Against the Day
Great novelists serve as our x-ray machines, having trained themselves, over many years and with great effort, to see what is invisible to the rest of us. Thomas Pynchon is one of the two or three greatest novelists of his generation. His fiction is bawdy, comic, broad, and frequently surreal, but its underlying aim is nothing less than to represent ourselves to ourselves, to show us what we can't yet recognize in the patterns of our mad history. Hardly a few pages into his newest novel, Against the Day (Penguin), a corporate tycoon denounces a sci-fi-ish plan to harness the earth's electromagnetism to provide free energy to humanity for the rest of history as a threat to "the rational systems of control whose blessings we enjoy at present." Systems of control are Pynchon's perennial and most pressing concern, and they have become so thoroughly present, like the air around our heads, we can't even see them anymore. Pynchon has created a fabulous allegory to make us see. Against the Day begins with the Chicago World's Fair of 1893 and ends in the flapper years after the Great War. Across nearly 1,100 pages, it takes on a sequence of many recognizable but long unheard voices, like a kind of radio art. Pynchon's ability to "get" these voices and relive and evoke these worlds goes beyond the extraordinary into the miraculous. The prevailing tone is a marvelous parody of pulp fictions of the past, featuring such figures as the Chums of Chance, a group of young adventurers with a hydrogen dirigible. There are also a drifting photographer and a gumshoe detective, magicians' assistants and sinister tycoons, mad scientists and foreign evildoers, California starlets and "whores with tiny waists and huge darkened eyelids and lashes and sumptuously plumed hats." The book floats and drifts like its beautiful flying machines across major and minor matters of American history, known disasters, and relevant social movements. Pynchon's books, for all their wizardry and social and political insight, are fun—but they are large and they demand a certain bravery before diving in. They sway softly, blue and deep. Once you're in, you won't want to get out.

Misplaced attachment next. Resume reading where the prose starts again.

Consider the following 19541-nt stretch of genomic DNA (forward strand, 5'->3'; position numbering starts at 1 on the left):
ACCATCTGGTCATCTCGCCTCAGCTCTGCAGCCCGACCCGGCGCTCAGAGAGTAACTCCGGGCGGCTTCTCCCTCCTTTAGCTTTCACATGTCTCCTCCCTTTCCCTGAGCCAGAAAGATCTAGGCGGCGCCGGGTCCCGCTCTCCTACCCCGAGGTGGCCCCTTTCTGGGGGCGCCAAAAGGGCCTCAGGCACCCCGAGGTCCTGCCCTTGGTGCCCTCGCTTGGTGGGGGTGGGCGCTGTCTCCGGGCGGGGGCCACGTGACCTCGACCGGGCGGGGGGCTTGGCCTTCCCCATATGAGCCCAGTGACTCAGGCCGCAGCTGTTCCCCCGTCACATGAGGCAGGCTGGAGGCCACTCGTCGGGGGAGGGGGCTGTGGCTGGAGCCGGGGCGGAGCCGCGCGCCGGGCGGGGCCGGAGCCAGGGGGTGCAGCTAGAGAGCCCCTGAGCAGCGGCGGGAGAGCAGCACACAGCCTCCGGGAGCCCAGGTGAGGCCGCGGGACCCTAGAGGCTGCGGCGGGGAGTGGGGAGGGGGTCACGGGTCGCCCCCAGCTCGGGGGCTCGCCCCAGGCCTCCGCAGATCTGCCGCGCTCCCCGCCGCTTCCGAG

— Vince Passaro